Paddy Fordham Wainburrunga

Paddy Fordham Wainburrunga
Language Group Rembarrgna
c 1936-1/6/2006 (DECEASED)
Male and Female Mimi Spirits

Paddy Fordham was born c 1936 in his father’s country at Barndibu between Malnjangarnak and Bulma. Paddy was nine years old when his family moved to a ration depot at Marranboy during World War II.

Paddy attended school for a short time at the Government settlement of Dandangle before becoming a stockman, working at various cattle stations from Mataranka to

VRD, Killarney and Gorie Stations. Later he moved to Oenpelli, Goulburn Island and Millingimbi. By 1967, after the introduction of citizen rights for Aboriginal people, Paddy retired as a stockman and lived in the settlement of Maningrida, staying almost 20 years before returning to live with his Rembarrnga relations at Beswick.

In the early 1980s Paddy began producing his own work on bark to sell. Paddy uses canvas and handmade paper mediums to preserve his stories.

Paddy remains in a class of his own. His passion for story telling, in itself a strong Aboriginal tradition, leads him to paint Rembarrnga mythologies and also records of the history of the regions he has lived – especially records of black Australian history.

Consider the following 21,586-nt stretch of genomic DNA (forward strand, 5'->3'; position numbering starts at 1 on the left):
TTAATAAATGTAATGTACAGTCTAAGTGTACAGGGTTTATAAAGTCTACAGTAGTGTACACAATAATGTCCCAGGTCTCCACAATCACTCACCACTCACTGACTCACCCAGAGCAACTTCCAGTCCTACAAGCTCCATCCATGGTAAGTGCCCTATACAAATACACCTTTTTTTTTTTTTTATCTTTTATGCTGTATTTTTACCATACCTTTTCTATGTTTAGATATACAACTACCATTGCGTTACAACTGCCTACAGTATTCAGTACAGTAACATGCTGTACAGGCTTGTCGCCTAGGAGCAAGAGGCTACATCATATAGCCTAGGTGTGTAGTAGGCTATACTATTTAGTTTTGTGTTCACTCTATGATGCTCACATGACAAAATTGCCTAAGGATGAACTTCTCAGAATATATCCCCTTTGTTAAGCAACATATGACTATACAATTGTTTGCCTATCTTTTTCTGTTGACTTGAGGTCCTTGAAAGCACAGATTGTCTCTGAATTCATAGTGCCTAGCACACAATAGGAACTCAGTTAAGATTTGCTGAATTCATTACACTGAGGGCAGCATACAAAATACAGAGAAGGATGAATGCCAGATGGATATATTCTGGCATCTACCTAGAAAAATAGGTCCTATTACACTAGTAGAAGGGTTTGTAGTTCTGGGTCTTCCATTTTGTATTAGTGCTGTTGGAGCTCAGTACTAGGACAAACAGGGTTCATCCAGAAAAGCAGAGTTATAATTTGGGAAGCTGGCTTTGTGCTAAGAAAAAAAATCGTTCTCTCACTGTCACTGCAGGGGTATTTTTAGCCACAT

Works are fused narratives of north-east and figurative work of Western Arnhemland. Few artists’ work produce pictorial paintings telling a sequence of events in narration. Paddy is a skilful painter, storyteller and historian. Memorable works relate to the events of World War II, the introduction of Christianity, of Welfare rations, differences between black and white law and the Rembarrnga story about Captain Cook, recorded in the film ‘Too Many Captain Cooks’. During the bicentennial year Paddy travelled to Canberra for the opening of the Hollow Log Memorial at the Australian National Gallery. The Memorial was a tribute to all Aboriginal people who have died as a result of European contact. Paddy painted 30 of the 200 poles painted for the memorial.

Winner of the National Australian Aboriginal Art Award in 1993, Paddy has works in the White House, USA and the Australian National Gallery, Canberra.

Paddy keeps the stories of the Mimi and other native species alive through his art for the benefit of future generations. The Catfish is one such animal that Paddy presents in his unique style. Traditionally the Catfish was an important source of food or bush tucker for Aboriginal people of Arnhem Land. In this piece Paddy uses black and ochre tones to depict the animal, along with other marine sources of bush tucker such as the turtle.

Paddy is known as a ‘big man’ in his country for he knows many secret dances and songs. He is coordinator of many men’s ceremonial events and activities, and has been entrusted to teach the younger men about important issues relating to their culture and history through dancing, law, ceremony, and art.

Showing all 2 results

  • Sale!

    Male & Female Mimis

    By Paddy Fordham Wainburrunga
  • Sale! Three Mimis

    Three Mimis

    By Paddy Fordham Wainburrunga
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